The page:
A conversation overheard on an Aug. 7 commuter flight from Chicago to Memphis, Tenn., has prompted attorneys representing UCLA basketball player Shabazz Muhammad to call for the NCAA to drop its investigation and declare him eligible.
The conversation came to light in an email from an attorney who said she was seated behind a man who was speaking loudly about the work of his girlfriend, an "attorney with the NCAA."
The girlfriend, whom he identified as "Abigail," was investigating Muhammad. The man made it clear that the NCAA would find Muhammad ineligible and not allow him to play this season, the email said. Abigail Grantstein, an assistant director of enforcement, is the NCAA's lead investigator on the Muhammad case.
The attorney, who confirmed her story in a telephone interview with The Times on Wednesday, said in her email that she was concerned with the lack of confidentiality and "the cavalier discussion of this young man's future being tossed about for everyone to hear."
The email was sent to Dennis Thomas, a former chairman of the NCAA's infractions committee. The attorney said she also sent a copy to UCLA and to attorney Robert Orr after learning that he was Muhammad's personal attorney. The Times also obtained a copy of the email.
Orr and attorney Bill Trosch, who is representing the Muhammad family, said this revelation was reason enough for the NCAA to declare Muhammad eligible immediately. The NCAA announced last Friday that the 6-foot-6 swingman was ineligible for violating its amateurism rules.
"This puts a far brighter light on the failings of the NCAA process, and it calls into question the impartiality of the decision," Orr said. "They have prolonged this investigation, trying extraordinarily hard to find some basis to rule Shabazz ineligible — for whatever reason, and I don't know what that reason is."
The NCAA had not seen the email and did not know it existed until it was brought to the organization's attention Wednesday, spokeswoman Stacey Osburn said. "While we cannot comment on specifics, we expect our staff to protect the integrity of the process and any credible claims to the contrary are taken seriously," the NCAA said in a statement.
Osburn would not confirm nor deny whether the NCAA was investigating the matter.
The timing of the incident is key, according to Muhammad's representatives. The flight was only eight days after NCAA investigators say they first requested documents from Muhammad's family. The first installment of what was thousands of pages of documentation was not delivered until Sept. 25, and Muhammad's parents, Ron Holmes and Faye Muhammad, were not formally interviewed until Nov. 1 and 2.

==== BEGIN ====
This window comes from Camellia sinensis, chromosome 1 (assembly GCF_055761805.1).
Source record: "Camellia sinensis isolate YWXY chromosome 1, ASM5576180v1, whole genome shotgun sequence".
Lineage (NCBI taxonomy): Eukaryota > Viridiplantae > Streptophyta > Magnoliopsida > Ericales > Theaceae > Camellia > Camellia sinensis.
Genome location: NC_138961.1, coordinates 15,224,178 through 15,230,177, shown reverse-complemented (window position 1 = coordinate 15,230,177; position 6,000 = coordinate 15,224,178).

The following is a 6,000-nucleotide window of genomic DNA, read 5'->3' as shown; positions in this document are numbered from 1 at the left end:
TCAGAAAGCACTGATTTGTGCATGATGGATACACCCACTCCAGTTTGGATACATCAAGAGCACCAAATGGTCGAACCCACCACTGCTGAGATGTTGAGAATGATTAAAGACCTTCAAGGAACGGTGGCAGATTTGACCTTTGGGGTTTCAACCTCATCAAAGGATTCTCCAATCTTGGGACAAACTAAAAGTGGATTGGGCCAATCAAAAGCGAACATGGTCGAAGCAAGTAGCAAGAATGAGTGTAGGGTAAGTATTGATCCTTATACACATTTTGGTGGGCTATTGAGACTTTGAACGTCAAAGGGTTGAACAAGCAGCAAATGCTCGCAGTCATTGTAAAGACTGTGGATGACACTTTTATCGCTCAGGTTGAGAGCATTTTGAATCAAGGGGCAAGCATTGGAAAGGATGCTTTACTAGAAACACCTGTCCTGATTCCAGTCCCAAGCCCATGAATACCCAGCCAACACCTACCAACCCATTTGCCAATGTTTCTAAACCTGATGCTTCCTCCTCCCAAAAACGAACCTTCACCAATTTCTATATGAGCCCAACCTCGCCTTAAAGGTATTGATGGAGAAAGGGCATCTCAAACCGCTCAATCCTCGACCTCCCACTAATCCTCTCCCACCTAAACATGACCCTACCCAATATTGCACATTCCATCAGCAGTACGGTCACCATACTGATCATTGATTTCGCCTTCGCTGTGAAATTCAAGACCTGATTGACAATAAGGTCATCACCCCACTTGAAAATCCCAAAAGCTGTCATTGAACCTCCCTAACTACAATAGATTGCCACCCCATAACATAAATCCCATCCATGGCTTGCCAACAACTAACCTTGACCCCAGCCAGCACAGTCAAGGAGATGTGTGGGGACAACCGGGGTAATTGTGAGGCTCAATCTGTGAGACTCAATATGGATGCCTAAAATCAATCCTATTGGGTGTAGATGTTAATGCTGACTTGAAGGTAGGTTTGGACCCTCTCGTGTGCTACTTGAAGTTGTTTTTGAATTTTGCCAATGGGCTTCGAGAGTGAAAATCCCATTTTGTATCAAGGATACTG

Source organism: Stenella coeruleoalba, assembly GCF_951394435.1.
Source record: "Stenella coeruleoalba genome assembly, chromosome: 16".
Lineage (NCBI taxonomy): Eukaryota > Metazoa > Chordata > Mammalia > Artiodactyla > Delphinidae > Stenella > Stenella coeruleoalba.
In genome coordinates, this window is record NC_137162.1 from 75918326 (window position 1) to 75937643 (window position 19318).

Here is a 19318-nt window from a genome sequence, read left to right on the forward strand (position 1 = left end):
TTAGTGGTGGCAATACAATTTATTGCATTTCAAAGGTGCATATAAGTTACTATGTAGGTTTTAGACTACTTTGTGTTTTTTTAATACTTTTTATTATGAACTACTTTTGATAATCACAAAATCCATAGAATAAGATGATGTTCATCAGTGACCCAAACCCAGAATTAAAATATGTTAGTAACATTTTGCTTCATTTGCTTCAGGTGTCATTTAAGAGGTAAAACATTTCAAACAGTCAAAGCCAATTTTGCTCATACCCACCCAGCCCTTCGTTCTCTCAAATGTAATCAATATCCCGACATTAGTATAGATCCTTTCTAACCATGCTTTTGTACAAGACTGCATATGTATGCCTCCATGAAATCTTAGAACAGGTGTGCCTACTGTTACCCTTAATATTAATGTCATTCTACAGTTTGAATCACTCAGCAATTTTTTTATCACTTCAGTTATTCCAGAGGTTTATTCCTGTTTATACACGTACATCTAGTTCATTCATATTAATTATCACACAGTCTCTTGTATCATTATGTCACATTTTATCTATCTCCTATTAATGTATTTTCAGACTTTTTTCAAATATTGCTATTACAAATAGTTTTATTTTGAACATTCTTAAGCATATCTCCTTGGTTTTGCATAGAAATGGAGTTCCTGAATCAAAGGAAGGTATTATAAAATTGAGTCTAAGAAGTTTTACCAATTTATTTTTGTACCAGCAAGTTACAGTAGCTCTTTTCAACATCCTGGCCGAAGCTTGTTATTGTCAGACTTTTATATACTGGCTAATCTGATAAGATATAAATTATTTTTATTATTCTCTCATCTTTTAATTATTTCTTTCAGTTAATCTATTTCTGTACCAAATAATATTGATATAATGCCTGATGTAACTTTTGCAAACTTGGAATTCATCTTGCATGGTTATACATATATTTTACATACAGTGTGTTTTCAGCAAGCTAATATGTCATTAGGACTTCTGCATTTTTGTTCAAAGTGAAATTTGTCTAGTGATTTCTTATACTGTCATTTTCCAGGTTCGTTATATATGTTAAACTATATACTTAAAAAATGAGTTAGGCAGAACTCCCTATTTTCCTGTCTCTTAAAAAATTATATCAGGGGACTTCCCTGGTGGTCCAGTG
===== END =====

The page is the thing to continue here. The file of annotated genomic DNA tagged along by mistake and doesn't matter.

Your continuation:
"This confirms our greatest fears, that this case was decided long before the facts were gathered," Trosch said. "This taints the whole process, and I think Shabazz should be able to play immediately."
The attorney signed her name to the email but requested anonymity from The Times to avoid an onslaught of media attention. Her email to Thomas was dated two days after the flight.
In her email, she explained that she did "not follow college sports regularly and had to ask if Muhammad played football or basketball."
"I do not have any interest in this matter," she wrote.
A spokeswoman in Thomas' office — he is commissioner of the Mid-Eastern Athletic Conference — referred an inquiry to Osburn of the NCAA.
In a telephone interview, the attorney expanded on what she heard: "He was insistent that, 'My girlfriend is investigating him and he's dirty' and … 'I can guarantee you that he's not going to play.'
"He talked specifically about taking money. That's what he kept saying: 'Abby knows it' and 'They're dirty and they were taking money and she's going to get them.'
"I was more offended in the delight he seemed to take in something that was very serious and could ruin this man's life, which is the reason that this stuck with me."
The attorney said the man referred to his girlfriend by name, mentioned a connection she had to Kansas and said she was a former college athlete. Abigail Grantstein was a member of Ohio State's swimming and diving team and attended law school at Kansas, according to her biography on LinkedIn.com.
In its ruling against Muhammad, the NCAA said that in addition to other "pending issues," he accepted airfare and lodging for three unofficial recruiting visits. The visits were to Duke and North Carolina and were paid for by financial advisor Benjamin Lincoln.
The Muhammad family has said Lincoln is a longtime family friend whose assistance should be allowed under NCAA rules.
UCLA on Wednesday appealed the NCAA's decision. The case is expected to be heard by an appeals committee on Friday.
If the committee sides with UCLA, Muhammad would probably become eligible immediately. If the committee denies the appeal, Muhammad would have to go through a reinstatement process to regain his eligibility.